‘For God did not send his Son into the world to condemn the world, but to save the world through him.’ (v17) John 3:16–21

The Church easily adopts a ‘siege mentality’, a defensive or paranoid attitude based on the belief that others are hostile towards it. Throughout my Christian life, many prophecies from various Christian communities have offered dire warnings and catastrophic predictions.

As ambassadors, God invites us to represent the best of God’s interests here on earth. Jesus, whose ministry was consistently contested and whose life was taken by force, came with a message of hope. God moved out of love, despite the violent consequences such love provoked. It should come as no surprise that God’s message of eternal love through personal surrender can stir up an extreme reaction.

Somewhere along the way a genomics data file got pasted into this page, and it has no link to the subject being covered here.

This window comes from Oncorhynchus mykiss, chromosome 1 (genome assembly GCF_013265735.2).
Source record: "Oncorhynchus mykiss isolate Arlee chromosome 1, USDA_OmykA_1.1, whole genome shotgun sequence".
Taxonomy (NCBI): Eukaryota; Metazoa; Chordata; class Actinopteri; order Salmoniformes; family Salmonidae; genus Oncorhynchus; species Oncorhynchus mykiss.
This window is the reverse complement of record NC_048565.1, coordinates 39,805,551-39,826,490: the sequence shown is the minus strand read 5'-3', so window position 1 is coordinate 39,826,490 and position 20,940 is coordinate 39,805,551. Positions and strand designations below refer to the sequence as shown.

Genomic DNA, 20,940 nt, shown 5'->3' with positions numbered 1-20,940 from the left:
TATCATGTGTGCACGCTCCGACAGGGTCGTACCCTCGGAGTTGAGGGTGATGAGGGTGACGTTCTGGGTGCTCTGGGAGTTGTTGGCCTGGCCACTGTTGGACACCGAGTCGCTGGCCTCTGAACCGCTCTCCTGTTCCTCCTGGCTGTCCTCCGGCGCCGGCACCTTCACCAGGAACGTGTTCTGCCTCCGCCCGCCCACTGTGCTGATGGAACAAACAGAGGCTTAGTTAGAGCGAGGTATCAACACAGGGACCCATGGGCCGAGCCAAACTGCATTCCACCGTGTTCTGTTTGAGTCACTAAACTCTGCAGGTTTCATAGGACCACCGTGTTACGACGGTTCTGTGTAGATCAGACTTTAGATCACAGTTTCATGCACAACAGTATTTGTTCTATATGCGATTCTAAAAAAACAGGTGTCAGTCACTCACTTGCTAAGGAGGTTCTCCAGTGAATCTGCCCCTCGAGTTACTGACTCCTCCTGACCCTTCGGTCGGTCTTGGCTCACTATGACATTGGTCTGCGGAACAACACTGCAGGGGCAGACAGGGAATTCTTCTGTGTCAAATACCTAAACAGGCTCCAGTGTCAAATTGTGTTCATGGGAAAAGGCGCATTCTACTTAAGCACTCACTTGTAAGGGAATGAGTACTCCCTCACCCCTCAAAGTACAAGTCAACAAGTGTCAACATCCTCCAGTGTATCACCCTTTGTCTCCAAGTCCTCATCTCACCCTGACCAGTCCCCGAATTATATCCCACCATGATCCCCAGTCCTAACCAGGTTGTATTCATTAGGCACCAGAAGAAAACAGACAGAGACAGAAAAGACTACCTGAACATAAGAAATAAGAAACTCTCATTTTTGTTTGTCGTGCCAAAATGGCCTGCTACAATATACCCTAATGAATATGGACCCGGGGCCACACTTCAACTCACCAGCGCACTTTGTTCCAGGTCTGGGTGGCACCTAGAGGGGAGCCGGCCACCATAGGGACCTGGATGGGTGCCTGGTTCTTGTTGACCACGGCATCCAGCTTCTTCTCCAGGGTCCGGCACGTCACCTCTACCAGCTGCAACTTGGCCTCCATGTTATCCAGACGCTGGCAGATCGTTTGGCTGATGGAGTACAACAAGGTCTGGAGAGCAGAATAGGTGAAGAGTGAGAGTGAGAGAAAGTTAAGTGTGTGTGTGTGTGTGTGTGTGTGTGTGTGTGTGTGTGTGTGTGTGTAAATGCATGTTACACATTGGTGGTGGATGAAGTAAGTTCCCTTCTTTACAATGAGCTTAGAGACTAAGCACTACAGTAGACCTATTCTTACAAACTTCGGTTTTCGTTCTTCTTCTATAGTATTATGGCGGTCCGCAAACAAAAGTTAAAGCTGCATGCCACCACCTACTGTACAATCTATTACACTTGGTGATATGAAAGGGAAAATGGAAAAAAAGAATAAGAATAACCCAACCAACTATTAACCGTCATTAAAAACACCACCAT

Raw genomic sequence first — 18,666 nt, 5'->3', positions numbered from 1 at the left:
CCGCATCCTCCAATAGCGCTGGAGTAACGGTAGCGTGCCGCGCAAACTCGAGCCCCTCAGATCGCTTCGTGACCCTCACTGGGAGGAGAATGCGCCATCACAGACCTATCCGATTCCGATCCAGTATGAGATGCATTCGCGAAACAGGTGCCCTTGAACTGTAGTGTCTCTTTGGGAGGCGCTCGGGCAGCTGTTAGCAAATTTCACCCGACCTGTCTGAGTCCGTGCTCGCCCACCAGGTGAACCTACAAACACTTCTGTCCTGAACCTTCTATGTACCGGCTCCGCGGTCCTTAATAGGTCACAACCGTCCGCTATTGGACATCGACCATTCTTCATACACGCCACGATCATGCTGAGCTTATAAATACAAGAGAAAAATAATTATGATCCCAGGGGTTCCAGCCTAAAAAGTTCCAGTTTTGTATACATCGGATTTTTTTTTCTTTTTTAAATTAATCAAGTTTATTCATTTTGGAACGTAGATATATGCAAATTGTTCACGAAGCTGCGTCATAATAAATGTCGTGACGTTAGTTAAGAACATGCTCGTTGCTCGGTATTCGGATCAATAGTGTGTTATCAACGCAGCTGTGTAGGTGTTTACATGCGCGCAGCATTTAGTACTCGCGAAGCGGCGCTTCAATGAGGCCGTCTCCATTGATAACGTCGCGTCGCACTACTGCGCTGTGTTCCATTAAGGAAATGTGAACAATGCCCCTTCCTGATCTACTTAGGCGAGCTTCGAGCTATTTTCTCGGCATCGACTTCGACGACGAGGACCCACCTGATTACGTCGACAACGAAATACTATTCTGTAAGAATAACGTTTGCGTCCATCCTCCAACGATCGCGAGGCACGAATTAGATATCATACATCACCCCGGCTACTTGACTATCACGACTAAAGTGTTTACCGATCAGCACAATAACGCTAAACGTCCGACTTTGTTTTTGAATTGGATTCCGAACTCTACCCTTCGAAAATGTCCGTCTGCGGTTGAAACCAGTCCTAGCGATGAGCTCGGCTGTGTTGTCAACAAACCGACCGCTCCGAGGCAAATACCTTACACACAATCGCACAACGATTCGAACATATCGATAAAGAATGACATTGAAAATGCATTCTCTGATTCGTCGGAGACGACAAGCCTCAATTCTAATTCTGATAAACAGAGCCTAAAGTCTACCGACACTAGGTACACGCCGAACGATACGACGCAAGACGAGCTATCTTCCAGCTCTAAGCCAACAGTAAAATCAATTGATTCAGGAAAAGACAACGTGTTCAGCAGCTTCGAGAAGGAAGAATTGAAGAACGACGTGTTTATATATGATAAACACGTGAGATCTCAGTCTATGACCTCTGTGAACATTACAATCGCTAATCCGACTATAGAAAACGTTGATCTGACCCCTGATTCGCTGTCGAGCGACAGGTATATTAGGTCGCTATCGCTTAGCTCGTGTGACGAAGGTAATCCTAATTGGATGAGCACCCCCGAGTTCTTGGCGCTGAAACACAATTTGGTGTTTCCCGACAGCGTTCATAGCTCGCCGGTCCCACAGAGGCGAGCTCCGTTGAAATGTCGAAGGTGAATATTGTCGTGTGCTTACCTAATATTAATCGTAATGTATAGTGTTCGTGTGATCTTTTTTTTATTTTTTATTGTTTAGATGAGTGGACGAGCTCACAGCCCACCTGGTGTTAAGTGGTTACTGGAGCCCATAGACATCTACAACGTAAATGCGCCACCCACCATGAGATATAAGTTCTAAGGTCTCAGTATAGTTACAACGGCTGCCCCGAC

God’s proposition is that love expressed towards both God and neighbour is sufficient to provoke a response (Mark 12:30–31). Yet, the response may still be negative. Over 260 million Christians, across 78 countries, daily face persecution for their faith.

Adolf Hitler stated, ‘To conquer a nation, first disarm its citizens’. God came in search of His citizens and armed them with a love that transcends all obstacles so that everyone might discover ‘how wide and long and high and deep is the love of Christ’ (Eph. 3:18).

RELATED SCRIPTURE TO CONSIDER: Jer. 31:1–6; Jonah 3:6–4:4; 1 John 4:7–21; Jude 1.

AN ACTION TO TAKE: Learning to love can prove challenging. Yet, God’s salvation message was born in love, and is only communicated through love, a love that reveals the conflict between light and darkness. Are you able to love, whilst living in the light, so that darkness is exposed?

A PRAYER TO MAKE: ‘Lord, help me to reveal God’s love and invite others to journey from darkness into the wonderful light of Your salvation. Amen.’ 

Photo by Dhilip Anthony & Melanie Lim on Unsplash

Micha Jazz is Director of Resources at Waverley Abbey, UK.